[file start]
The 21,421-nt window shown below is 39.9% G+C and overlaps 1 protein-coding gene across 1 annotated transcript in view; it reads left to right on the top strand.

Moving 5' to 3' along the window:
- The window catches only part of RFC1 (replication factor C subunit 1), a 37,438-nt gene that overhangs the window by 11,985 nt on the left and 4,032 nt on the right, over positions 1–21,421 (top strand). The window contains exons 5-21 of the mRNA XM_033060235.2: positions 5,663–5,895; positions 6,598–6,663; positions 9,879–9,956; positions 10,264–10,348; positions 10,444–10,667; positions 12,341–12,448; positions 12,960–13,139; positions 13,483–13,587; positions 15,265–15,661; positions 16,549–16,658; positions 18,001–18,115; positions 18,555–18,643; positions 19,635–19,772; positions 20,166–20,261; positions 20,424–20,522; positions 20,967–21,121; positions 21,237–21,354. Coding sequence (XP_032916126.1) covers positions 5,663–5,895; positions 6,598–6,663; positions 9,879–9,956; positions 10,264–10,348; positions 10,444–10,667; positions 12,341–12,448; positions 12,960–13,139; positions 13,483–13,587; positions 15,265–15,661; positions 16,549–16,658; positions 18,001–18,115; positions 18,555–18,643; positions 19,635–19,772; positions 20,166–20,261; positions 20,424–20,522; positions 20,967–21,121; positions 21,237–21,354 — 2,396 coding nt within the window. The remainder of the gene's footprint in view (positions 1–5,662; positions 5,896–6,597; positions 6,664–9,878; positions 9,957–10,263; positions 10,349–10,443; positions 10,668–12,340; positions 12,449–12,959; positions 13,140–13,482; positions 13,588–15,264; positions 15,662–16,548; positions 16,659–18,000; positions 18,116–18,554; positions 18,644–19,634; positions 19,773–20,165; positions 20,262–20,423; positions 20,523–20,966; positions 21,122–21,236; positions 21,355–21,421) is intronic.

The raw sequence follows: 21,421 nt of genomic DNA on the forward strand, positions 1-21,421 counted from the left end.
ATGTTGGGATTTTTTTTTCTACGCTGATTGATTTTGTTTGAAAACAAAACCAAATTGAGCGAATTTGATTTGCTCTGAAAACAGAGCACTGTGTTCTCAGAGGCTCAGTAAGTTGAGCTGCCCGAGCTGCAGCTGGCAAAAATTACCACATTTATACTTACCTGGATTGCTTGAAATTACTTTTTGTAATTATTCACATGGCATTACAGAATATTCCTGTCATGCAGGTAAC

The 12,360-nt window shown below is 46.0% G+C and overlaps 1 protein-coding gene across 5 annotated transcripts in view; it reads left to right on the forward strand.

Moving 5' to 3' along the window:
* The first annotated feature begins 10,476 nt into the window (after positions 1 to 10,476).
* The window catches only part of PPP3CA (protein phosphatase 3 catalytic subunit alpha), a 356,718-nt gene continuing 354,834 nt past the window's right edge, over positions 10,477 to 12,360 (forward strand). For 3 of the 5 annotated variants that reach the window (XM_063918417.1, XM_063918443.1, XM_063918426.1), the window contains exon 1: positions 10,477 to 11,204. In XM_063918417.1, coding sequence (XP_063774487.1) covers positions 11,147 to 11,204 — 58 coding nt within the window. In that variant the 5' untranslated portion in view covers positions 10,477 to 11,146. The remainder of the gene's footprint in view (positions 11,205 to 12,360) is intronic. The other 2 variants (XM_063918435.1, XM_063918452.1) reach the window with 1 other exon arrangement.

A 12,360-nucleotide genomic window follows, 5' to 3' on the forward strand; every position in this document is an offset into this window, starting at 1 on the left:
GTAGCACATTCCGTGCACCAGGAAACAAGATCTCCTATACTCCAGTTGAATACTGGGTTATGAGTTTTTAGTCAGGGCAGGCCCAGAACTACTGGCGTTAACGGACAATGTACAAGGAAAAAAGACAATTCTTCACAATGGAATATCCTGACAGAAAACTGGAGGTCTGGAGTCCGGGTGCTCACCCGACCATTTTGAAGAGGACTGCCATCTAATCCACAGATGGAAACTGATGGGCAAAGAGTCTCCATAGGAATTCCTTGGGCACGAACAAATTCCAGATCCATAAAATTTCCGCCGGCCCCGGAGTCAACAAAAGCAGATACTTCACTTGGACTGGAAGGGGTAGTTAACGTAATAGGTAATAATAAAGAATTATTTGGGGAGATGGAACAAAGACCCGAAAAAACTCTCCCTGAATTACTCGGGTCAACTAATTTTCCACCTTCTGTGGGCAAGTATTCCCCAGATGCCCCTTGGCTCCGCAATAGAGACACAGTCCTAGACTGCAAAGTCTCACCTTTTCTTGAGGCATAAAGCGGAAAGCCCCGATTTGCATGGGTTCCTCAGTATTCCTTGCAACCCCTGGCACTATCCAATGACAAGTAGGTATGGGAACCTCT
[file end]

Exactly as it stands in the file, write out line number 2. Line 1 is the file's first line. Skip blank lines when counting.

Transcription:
Moving 5' to 3' along the window: